Publications (3)3.3 Total impact
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ABSTRACT: The effects of deprivation and supplementation of exogenous glutamine (0.06 and 2.2 mM in the culture medium, respectively) were studied in mononucleated myoblasts and in multinucleated myotubes. Myoblasts cultured in glutamine-deprived medium showed reductions in plating efficiency and myotube fusion index. Myotubes grown in glutamine-supplemented cultures had higher intracellular glutamine concentrations than those grown in glutamine-deprived medium (67 +/- 4.2 vs. 46 +/- 3.6 nmol/mg cell protein, respectively) and glutamine-supplemented myotubes utilized glutamine, whereas glutamine-deprived myotubes released it. Glutamine deprivation for 12 h caused a significant, cycloheximide-blockable increase in the capacity for glutamine uptake via system Nm in both myoblasts and myotubes (maximum velocity increases of 23 +/- 5.3 and 35 +/- 4.2%, respectively), which was reversed by glutamine replenishment. Depriving myotubes of glutamine did not alter the kinetics of uptake of amino acid transport systems A, ASC, or L. Glutamine deprivation resulted in a threefold increase in glutamine synthetase activity, whereas glutaminase activity remained unchanged. System Nm and glutamine synthetase appear to undergo adaptive upregulation in glutamine-deprived muscle cells to compensate for the reduced exogenous glutamine supply.The American journal of physiology 01/1994; 265(6 Pt 1):E935-42.
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ABSTRACT: Glutamine transport was studied in preconfluent monolayered, mononucleated myoblasts (4 days old) and in fused, multinucleated, differentiated myotubes (10 days old), both prepared from neonatal rat skeletal muscle. The initial (60 s) rate of 50 microM glutamine uptake in myoblasts and myotubes was stereospecific, saturable, and largely (80%) Na+ dependent. At glutamine concentrations of 0.01-1 mM, Na(+)-dependent uptake showed saturation kinetics: in myoblasts, the Michaelis constant (Km) was 197 +/- 38 microM, maximum velocity (Vmax) was 1,165 +/- 60 pmol.min-1.mg protein-1; in myotubes, Km was 174 +/- 51 microM and Vmax was 1,435 +/- 47 pmol.min-1.mg protein-1. The Na(+)-dependent glutamine uptake was Li+ tolerant in both myoblasts and myotubes. The Na(+)-dependent uptake of 50 microM L-[3H]glutamine was investigated in the presence of various amino acids at 0.01-10 mM. Histidine and asparagine competitively inhibited glutamine uptake, but inhibition by serine was noncompetitive; glutamate, arginine, leucine, and 2-aminobicyclo(2,2,1)heptane-2-carboxylate (BCH) had no significant inhibitory effects; 2-(methyl-amino)isobutyrate (MeAIB) caused a small but significant inhibition. In parallel with a stimulation of glucose transport, addition of insulin stimulated Na(+)-dependent glutamine uptake within 1 h by a maximum of 27% in myoblasts and 42% in myotubes (half-maximal stimulation at 0.3 nM insulin). Glucagon had no effect. Kinetic analysis revealed that the insulin-stimulated increase in glutamine transport was due to a Vmax effect, which was cycloheximide inhibitable. The insulin-stimulated increase was Li+ tolerant and not inhibited by MeAIB or cysteine at 1 mM. The results indicate that the predominant glutamine transporter of neonatal rat skeletal muscle cells in primary tissue culture in System Nm. System Nm also appears to be the major insulin-sensitive glutamine transport component in skeletal muscle. Primary muscle culture appears to be a useful preparation for studying glutamine transport and its regulation.The American journal of physiology 08/1993; 265(1 Pt 1):E135-44.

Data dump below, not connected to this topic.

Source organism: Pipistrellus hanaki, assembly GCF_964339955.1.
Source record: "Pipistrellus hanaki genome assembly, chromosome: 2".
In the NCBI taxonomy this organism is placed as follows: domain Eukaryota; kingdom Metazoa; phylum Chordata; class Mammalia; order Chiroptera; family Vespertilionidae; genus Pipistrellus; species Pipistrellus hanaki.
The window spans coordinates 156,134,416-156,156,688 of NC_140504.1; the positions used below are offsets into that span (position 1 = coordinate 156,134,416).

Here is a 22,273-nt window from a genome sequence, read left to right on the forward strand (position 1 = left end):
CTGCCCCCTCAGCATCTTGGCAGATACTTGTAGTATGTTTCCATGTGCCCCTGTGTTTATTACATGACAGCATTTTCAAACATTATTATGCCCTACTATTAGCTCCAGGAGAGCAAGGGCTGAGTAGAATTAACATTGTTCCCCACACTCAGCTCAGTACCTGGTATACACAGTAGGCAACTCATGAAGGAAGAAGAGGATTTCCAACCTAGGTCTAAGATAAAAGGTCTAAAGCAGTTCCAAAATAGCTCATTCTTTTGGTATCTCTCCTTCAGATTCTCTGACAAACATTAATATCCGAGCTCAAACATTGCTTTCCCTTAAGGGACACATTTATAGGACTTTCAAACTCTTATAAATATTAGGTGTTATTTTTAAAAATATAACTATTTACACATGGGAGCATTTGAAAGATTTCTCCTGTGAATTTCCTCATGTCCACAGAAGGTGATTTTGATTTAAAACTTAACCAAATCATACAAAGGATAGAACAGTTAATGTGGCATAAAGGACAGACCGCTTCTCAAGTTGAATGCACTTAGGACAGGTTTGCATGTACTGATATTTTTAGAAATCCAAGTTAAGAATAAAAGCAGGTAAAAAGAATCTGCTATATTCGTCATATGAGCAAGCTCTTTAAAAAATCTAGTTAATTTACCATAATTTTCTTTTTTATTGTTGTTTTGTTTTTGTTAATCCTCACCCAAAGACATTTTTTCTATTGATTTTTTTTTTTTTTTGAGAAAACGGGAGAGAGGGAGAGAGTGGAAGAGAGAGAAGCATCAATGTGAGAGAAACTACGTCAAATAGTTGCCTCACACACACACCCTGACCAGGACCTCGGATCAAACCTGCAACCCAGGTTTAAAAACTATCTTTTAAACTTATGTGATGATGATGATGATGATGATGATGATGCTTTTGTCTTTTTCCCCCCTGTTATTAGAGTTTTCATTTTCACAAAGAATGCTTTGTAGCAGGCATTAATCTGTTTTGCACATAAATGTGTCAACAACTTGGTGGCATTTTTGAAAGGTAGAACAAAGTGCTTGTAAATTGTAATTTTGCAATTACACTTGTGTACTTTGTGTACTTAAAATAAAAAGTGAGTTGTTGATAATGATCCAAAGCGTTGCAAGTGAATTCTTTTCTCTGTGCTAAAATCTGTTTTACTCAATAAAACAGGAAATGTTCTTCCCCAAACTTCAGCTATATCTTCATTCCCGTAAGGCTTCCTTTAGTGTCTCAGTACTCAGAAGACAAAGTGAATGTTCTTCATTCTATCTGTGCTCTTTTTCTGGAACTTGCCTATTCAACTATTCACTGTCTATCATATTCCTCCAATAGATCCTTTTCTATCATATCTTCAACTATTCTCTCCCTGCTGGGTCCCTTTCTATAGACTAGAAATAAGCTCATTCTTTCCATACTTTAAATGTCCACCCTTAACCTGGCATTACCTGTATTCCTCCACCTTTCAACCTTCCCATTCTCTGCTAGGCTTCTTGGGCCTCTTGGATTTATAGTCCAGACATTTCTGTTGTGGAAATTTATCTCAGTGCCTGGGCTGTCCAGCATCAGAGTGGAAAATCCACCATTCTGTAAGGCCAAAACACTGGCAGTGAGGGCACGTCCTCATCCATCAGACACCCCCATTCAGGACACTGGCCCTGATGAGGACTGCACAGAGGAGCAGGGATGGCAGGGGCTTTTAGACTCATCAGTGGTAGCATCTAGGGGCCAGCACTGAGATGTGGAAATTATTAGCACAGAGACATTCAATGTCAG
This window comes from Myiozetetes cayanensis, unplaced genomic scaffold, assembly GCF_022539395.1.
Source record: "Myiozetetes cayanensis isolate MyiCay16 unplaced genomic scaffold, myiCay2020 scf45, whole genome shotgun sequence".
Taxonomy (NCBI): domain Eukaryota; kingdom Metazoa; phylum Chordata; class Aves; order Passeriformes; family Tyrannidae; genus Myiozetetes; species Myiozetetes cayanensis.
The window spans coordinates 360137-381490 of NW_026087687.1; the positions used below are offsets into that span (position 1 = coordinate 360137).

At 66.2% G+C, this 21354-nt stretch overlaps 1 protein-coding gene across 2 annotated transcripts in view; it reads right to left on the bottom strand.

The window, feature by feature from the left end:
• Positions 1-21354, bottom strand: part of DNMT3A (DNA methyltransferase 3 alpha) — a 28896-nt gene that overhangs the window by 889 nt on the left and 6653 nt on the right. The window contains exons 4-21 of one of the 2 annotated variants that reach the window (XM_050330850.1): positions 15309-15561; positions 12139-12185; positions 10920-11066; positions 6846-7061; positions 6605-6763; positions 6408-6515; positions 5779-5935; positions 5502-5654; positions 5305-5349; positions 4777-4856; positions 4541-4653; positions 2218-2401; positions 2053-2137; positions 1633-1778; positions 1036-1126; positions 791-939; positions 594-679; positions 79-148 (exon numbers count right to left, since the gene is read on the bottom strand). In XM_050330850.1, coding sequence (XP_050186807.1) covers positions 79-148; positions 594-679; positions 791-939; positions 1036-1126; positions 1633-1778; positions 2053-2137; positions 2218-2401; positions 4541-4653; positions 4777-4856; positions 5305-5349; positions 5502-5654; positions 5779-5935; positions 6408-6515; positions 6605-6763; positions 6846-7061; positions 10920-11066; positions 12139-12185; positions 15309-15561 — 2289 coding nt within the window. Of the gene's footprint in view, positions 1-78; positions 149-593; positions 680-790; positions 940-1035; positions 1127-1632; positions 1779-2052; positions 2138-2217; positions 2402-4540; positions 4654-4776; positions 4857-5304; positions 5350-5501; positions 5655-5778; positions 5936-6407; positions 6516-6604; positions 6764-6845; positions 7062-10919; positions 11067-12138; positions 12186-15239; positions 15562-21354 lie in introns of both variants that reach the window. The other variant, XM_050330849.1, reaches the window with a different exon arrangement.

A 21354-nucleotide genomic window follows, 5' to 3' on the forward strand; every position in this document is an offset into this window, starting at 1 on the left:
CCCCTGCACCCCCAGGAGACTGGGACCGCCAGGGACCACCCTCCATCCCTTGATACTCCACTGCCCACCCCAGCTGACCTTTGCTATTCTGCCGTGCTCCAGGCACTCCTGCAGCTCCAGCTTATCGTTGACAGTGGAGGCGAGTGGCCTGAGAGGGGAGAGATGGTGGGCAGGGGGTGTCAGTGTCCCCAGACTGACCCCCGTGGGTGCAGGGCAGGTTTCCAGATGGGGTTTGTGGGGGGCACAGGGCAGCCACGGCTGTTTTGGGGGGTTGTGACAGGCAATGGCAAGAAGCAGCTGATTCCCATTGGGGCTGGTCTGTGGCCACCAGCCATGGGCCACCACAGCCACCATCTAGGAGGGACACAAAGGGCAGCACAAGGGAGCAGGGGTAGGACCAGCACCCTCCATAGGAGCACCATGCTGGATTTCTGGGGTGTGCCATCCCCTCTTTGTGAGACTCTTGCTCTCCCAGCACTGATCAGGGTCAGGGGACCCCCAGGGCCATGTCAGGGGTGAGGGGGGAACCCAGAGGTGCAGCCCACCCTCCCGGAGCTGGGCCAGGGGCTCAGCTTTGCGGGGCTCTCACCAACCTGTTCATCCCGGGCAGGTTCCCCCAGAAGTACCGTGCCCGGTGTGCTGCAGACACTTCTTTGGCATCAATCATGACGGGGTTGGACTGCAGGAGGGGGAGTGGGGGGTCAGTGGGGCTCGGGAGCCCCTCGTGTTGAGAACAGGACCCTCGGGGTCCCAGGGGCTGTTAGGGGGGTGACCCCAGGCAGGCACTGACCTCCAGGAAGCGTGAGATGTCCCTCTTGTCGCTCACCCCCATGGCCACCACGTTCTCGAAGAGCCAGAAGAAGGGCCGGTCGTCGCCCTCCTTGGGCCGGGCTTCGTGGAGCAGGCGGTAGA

- Clinical Nutrition 03/1993; 12(1):53-4. · 3.30 Impact Factor